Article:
Nunavut pop singer Kelly Fraser’s life cut short at age 26

Rising star dies suddenly in Winnipeg on Christmas Eve

Kelly Fraser on April 28, 2015, speaking in support of the creation of a Nunavut university, at an event in Ottawa held to mark the 30th anniversary of Nunavut Sivuniksavut. Fraser, 26, died in Winnipeg on Christmas Eve. (File photo)

By Jim Bell

(Updated 11:15 p.m., Dec. 30)

Note: This story may bring distress to many readers. If you need support, please call one of these numbers:

Kamatsiaqtut Help Line: 867-979-3333 or 1-800-265-3333; Crisis line for former residential school students: 1-866-925-4419; Kids Help Line: 1-800-668-6868 or text 686 868; Hope for Wellness Help Line: 1-855 242-3310.

A vibrant Nunavut voice fell silent this month when Kelly Amaujaq Fraser, 26, a rising singer, songwriter and recording artist from Sanikiluaq, died by suicide in Winnipeg on Christmas Eve.

Her family released a statement on Dec. 30 that confirms Fraser died by suicide.

“Kelly suffered from PTSD for many years as a result of childhood traumas, racism and cyber bullying. She was actively seeking help and spoke openly about her personal challenges online and through her journey,” said the statement, issued on behalf of her mother, Theresa Angoo, and her siblings, Mellow, Maxine, Jessie, Rachel, Christopher and Oliver.

“She was fiercely open with her fans in the hopes that sharing her struggles might help them know they were not alone. Kelly fought so hard to be well.”

The statement acknowledges that Fraser has left behind many family members across the North, including her “special family,” Avia Pipaluk and Patricia Bell of Ottawa.

And they said they request privacy and will release no other details on the circumstances of Fraser’s death. They said memorials for her will be held later in Winnipeg and Iqaluit, with details to follow later.

In its 2016 National Inuit Suicide Prevention Strategy, Inuit Tapiriit Kanatami caution there is no single cause for any individual death by suicide.

“When someone ends their life by suicide, we know that an accumulation of life circumstances and events has shaped that decision,” ITK said.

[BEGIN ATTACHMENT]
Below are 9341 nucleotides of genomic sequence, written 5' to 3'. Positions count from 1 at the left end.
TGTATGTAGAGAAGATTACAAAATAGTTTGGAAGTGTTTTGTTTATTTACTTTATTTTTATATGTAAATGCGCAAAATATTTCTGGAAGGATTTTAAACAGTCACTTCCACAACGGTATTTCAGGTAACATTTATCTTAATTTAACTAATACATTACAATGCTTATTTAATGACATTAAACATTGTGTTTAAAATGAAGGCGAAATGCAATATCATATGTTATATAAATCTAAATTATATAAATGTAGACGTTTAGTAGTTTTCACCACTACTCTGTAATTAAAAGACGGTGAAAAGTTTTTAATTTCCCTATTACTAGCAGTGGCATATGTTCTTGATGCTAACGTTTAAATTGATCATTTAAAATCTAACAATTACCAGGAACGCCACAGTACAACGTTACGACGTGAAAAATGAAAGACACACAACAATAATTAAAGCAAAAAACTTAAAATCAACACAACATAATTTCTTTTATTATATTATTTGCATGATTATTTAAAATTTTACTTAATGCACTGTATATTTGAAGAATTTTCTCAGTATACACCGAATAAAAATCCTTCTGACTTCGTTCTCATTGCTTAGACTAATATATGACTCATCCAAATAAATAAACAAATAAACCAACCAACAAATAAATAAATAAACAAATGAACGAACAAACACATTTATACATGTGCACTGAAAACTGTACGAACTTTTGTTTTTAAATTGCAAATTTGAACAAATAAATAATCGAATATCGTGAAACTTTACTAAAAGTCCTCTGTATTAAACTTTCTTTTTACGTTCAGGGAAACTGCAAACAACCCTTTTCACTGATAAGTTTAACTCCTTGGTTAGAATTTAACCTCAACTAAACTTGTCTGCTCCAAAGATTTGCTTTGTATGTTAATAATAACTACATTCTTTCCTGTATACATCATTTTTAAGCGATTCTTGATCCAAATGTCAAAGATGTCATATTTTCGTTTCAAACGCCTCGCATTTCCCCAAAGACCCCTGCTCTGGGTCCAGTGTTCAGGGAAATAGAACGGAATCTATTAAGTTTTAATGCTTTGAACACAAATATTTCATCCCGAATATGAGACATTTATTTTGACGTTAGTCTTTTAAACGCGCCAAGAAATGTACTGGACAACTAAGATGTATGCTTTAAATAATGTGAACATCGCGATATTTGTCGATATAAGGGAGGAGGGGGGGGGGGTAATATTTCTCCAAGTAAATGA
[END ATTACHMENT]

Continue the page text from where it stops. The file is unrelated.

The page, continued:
And they also point out the high rates of suicide among Inuit are a symptom of “…the social and economic inequities that have existed between Inuit Nunangat and most other regions of Canada since Inuit began to be impacted by colonization…”

After news of her sudden passing spread on social media, Fraser’s fans across the circumpolar world, from Greenland to the North Slope of Alaska, posted multiple tributes to her talent and multiple expressions of grief.

That included staff at the Nunavut Sivuniksavut college program in Ottawa, where Fraser was enrolled in 2011 and 2012.

“The Nunavut Sivuniksavut community is deeply saddened by the death of Kelly Fraser. She was a talented and passionate young woman who touched so many lives with her music,” said a statement that NS posted on its Facebook page on Dec. 28.

“We have many fond memories of her time as a student at NS, where she spent many hours playing her guitar and singing her heart out. Our heartfelt condolences go out to her family.”

Sen. Murray Sinclair, who from 2009 to 2015 served as chair of the Truth and Reconciliation Commissioner, posted his own tribute.

In Nuuk, Greenland, Fraser’s admirers held a memorial for her near a statue of Sedna near the city’s shoreline.

And in Iqaluit, some residents organized an informal memorial with fireworks, on the evening of Dec. 27.

The Indspire organization, which had given Fraser their youth laureate award for 2019, said they are “shocked and saddened.”